According to the American Diabetes Association (ADA), you should eat 45 to 60 grams of carbohydrates per meal! Given the formula that 15 grams of carbohdrates equals 1 carb and looking at the recommendation of the ADA, they want you to eat 3 or 4 carbs at EVERY meal! Ah, 3 meals a day at 3 to 4 carbs per meal means that you would be eating approximately 12 carbs per day! And that is just for meals. The ADA also suggests you have carbs for snacks.
The ADA's reason for suggesting that you eat that many (and more) carbs per day? It's so that you can cover the amount of insulin you're taking. They create a vicious circle and you are caught right in the middle of it. It keeps you tied to insulin. It keeps you from becoming healthy. It keeps you a diabetic. It continues to degrade your body.
Taking insulin or oral medication keeps your body alive. You must follow your doctor's orders and take your medication including insulin.
Taking medication including insulin does not keep your body from deteriorating. It does not keep your body from suffering the horrible effects of diabetes. It does not enable you to have any control over what is happening with your body. The pharmaceutical companies and the ADA now own you!
Debunking that myth is very important.
The number of carbohydrates you need in any given day depends on your lifestyle. If you are a laborer who performs physically demanding work 8 hours a day, your carbohydrate needs will be completely different from a person who sits behind a desk for 8 hours a day. You need to find out what level of carbohydrates work for your body.
A laborer may need to eat upwards of 15 or more carbs a day. An office worker may need to eat only 3 or 4 carbs a day.
The only way to determine how many carbs you need per day is by following the 4 step plan:
1. Count the number of carbs (15 grams of carbohydrates equal 1 carb) you are currently eating daily.
2. Test your blood sugar each morning before breakfast and an hour after each meal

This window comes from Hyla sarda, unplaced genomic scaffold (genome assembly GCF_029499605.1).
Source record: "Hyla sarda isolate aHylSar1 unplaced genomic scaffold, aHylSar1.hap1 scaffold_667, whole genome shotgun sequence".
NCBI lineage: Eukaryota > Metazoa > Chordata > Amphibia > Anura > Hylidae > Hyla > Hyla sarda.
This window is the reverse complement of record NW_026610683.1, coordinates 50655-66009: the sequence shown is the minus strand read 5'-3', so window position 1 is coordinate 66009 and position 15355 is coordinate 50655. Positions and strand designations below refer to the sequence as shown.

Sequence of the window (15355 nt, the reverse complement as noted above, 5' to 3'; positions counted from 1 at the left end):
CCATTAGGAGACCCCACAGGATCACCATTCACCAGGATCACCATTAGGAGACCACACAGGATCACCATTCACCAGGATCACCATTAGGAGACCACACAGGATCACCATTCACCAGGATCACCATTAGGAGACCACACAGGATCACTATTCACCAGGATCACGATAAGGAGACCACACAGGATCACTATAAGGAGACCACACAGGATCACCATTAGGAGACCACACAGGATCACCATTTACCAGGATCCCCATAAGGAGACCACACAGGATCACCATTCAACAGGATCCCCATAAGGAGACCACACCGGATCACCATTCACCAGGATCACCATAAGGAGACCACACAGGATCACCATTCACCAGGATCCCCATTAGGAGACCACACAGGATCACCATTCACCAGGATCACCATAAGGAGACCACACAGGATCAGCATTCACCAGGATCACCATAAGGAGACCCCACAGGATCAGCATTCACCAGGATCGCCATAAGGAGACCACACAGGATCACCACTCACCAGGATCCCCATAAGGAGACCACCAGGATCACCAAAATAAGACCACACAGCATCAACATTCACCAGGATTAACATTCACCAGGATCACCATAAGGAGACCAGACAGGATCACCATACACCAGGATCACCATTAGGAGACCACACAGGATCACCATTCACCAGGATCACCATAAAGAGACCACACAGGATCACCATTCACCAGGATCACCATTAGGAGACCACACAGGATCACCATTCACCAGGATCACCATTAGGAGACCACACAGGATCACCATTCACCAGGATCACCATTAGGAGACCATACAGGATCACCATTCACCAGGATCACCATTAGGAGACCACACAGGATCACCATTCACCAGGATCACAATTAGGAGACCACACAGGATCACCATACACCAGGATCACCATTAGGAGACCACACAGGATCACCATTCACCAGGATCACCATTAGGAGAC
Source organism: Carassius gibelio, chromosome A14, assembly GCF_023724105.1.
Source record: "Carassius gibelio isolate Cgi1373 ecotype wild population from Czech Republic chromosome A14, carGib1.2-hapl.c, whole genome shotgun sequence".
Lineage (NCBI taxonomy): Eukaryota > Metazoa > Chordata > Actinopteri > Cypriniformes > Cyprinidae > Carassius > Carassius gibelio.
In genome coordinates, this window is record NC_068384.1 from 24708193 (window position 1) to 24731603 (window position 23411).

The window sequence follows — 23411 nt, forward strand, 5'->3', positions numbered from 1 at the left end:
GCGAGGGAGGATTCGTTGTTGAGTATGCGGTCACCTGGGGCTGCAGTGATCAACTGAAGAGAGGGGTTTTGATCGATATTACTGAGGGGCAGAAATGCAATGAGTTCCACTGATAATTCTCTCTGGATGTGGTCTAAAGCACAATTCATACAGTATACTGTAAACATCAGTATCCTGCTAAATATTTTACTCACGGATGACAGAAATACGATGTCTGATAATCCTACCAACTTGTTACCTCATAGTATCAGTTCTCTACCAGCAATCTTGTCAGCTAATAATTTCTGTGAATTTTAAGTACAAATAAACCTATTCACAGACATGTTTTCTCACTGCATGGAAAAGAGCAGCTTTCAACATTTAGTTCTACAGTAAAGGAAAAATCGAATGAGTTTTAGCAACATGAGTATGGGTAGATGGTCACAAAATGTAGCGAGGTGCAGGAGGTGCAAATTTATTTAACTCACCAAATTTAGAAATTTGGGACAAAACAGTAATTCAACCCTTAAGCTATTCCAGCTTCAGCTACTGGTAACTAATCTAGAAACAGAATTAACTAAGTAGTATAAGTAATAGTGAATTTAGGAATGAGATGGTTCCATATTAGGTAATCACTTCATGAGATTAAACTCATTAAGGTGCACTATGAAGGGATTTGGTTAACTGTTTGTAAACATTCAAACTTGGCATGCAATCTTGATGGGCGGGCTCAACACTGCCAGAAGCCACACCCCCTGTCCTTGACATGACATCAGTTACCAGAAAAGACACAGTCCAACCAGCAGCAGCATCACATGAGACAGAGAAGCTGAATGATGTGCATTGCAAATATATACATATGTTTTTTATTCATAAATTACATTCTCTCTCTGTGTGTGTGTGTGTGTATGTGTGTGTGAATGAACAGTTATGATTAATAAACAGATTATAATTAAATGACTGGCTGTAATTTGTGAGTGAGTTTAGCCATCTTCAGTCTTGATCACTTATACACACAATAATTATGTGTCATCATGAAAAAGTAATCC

3. Check your weight each morning (in the nude - after the bathroom)
4. Adjust your carb intake according to your blood glucose levels and your weight.
If your fasting blood glucose levels are stable at normal or near normal levels of 85 to 90 you're eating the right number of carbs. If you are losing weight, you are eating the right number of carbs for weight loss -- this number would be adjusted up once you reach your goal/healthy weight.
Eating a controlled number of carbohydrates each day will significantly reduce the need for insulin and other medication.
When my husband reduced his carb intake down to 4 to 6 carbs a day, he was, with his doctor's permission, able to gradually reduce his insulin. He was on 43 units of insulin a night! Within 2 months he was completely off of insulin. That was 7 years ago! He has not had insulin in all that time. His fasting blood glucose levels went from 300, 270, 185, etc. to 90, 95, 102, etc.
He also lost 80 pounds within 9 months! This is a man who could not lose weight, who's physicians told him they had no choice but to put him on insulin injections, who had neuropathy in both his feet for over 10 years and had pain levels of 10. After controlling his carbs, he not only went off of insulin and other meds but the neuropathy in his feet went from a pain level of 10 to a pain level of <1.
REDUCING THE NUMBER OF CARBS YOU EAT DAILY WILL SIGNIFICANTLY IMPACT YOUR BLOOD SUGAR LEVELS DEPENDING ON THE AMOUNT OF INSULIN YOU ARE TAKING. IF YOU CONTINUE TO TAKE THE SAME AMOUNT OF INSULIN WHILE REDUCING THE NUMBER OF CARBS, YOU CAN CREATE A CONDITION OF HYPOGLYCEMIA OR LOW BLOOD SUGAR. THIS IS A VERY SERIOUS CONDITION. YOU NEED TO CHECK WITH YOUR DOCTOR BEFORE REDUCING YOUR CARB INTAKE OR MAKING ANY CHANGES TO YOUR LIFESTYLE.
The information on this blog is not a substitute for professional medical advice or services. It is based on our experience of over 25 years of type 2 diabetes. This blog is intended as a wake up call. It should be used only for education and information and as a basis for discussion with a doctor. The information here is for patients to read and become more informed about type 2 diabetes. Always consult with a doctor before making any changes to medication or lifestyle.
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